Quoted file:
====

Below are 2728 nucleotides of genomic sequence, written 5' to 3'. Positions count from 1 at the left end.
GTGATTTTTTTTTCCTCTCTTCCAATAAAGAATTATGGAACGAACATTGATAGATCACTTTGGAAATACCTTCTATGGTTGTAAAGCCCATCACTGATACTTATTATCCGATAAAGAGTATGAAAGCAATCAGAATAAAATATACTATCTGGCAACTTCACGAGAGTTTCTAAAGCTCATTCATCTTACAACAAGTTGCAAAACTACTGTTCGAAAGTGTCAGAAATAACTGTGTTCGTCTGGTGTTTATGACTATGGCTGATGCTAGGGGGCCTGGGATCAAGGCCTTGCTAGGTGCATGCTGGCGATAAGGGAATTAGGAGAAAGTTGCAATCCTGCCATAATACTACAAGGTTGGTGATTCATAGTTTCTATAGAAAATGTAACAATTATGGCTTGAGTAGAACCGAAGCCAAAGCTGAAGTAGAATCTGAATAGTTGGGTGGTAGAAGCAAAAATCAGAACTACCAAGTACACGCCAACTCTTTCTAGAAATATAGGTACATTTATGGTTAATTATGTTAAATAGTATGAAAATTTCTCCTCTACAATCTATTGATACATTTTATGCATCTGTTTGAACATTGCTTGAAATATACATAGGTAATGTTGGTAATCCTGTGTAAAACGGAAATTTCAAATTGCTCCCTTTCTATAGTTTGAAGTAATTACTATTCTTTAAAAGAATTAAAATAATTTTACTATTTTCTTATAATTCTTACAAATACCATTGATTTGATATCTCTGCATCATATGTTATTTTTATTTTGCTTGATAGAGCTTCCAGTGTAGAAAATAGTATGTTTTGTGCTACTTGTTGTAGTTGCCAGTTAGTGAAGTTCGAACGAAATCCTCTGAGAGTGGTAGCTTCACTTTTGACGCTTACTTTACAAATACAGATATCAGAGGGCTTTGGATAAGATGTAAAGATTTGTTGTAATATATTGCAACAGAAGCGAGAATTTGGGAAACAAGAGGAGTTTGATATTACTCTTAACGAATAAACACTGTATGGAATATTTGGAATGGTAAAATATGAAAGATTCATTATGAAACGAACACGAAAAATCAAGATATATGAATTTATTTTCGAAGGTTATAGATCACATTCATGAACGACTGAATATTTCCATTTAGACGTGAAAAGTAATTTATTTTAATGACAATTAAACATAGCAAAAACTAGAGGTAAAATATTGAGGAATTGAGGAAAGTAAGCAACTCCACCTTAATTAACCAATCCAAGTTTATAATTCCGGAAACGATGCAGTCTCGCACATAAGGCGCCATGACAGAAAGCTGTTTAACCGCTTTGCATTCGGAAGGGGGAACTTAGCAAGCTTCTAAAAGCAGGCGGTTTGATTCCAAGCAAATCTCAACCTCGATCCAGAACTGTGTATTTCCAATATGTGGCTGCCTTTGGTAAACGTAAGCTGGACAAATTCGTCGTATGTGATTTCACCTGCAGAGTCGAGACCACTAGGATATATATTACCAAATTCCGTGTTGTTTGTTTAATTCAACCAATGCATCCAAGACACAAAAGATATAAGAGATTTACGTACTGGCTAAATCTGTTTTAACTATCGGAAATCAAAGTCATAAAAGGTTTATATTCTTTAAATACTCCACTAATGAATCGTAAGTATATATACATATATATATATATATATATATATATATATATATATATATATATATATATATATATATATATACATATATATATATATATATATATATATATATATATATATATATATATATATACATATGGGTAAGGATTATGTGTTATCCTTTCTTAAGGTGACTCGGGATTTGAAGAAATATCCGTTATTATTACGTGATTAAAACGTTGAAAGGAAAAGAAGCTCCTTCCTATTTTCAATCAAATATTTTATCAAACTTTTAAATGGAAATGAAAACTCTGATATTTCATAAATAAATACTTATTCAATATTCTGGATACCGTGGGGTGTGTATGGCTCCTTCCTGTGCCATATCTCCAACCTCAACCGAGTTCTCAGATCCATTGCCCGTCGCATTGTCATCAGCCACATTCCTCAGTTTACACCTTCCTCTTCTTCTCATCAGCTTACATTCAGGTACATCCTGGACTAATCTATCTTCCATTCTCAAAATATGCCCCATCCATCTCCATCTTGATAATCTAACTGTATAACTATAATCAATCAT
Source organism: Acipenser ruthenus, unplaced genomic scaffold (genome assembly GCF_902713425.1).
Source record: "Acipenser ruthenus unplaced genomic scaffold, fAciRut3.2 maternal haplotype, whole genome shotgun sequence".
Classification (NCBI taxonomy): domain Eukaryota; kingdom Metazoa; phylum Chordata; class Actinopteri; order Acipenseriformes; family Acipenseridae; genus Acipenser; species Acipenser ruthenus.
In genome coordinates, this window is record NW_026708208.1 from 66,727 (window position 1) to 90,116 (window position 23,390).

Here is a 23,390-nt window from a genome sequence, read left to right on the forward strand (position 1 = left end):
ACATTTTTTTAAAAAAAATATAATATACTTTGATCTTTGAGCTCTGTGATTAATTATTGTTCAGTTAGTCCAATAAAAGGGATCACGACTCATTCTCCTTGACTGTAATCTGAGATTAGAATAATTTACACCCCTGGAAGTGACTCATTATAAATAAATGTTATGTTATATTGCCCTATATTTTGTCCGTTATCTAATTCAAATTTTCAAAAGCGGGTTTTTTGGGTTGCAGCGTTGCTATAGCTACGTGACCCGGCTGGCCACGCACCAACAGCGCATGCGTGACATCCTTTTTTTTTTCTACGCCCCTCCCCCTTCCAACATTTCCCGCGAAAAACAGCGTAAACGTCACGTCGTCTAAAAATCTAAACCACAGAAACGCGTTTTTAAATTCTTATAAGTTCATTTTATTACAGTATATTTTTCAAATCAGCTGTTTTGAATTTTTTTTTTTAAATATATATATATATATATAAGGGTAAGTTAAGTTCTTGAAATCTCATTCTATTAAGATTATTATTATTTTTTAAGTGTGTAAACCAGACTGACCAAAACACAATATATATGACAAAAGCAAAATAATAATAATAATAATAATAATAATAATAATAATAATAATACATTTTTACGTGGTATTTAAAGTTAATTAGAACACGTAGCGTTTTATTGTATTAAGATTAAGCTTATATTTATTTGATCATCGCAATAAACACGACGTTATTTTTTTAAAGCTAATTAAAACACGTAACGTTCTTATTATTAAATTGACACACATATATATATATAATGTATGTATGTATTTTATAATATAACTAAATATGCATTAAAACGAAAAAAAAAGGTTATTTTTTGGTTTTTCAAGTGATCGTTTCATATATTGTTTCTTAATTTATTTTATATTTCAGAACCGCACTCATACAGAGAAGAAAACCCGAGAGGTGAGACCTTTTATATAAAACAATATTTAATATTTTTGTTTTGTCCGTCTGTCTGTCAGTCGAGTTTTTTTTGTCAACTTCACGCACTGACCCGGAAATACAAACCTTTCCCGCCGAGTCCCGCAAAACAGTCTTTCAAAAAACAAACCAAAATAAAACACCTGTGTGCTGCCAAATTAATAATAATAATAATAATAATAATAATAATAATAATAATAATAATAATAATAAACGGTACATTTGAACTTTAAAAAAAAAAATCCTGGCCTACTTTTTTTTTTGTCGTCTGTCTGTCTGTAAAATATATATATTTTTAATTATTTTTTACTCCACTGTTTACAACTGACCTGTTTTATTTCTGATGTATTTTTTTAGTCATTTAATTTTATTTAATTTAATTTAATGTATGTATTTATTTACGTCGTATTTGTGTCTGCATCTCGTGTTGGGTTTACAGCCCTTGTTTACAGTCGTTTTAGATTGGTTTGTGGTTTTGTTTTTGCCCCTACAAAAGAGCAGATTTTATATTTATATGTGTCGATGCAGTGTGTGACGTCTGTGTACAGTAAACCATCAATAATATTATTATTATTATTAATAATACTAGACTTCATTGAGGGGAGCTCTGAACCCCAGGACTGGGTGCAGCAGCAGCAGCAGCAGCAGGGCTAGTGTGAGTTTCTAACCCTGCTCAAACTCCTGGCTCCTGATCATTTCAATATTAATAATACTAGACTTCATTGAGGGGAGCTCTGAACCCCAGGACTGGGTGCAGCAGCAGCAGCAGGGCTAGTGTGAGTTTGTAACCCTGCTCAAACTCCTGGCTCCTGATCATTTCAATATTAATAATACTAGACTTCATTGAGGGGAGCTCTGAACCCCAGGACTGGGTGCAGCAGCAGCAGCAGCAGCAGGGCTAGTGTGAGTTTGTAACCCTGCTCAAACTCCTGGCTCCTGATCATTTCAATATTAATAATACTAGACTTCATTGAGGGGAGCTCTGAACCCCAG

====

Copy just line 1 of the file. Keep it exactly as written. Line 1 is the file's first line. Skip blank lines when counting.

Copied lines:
Below are 2728 nucleotides of genomic sequence, written 5' to 3'. Positions count from 1 at the left end.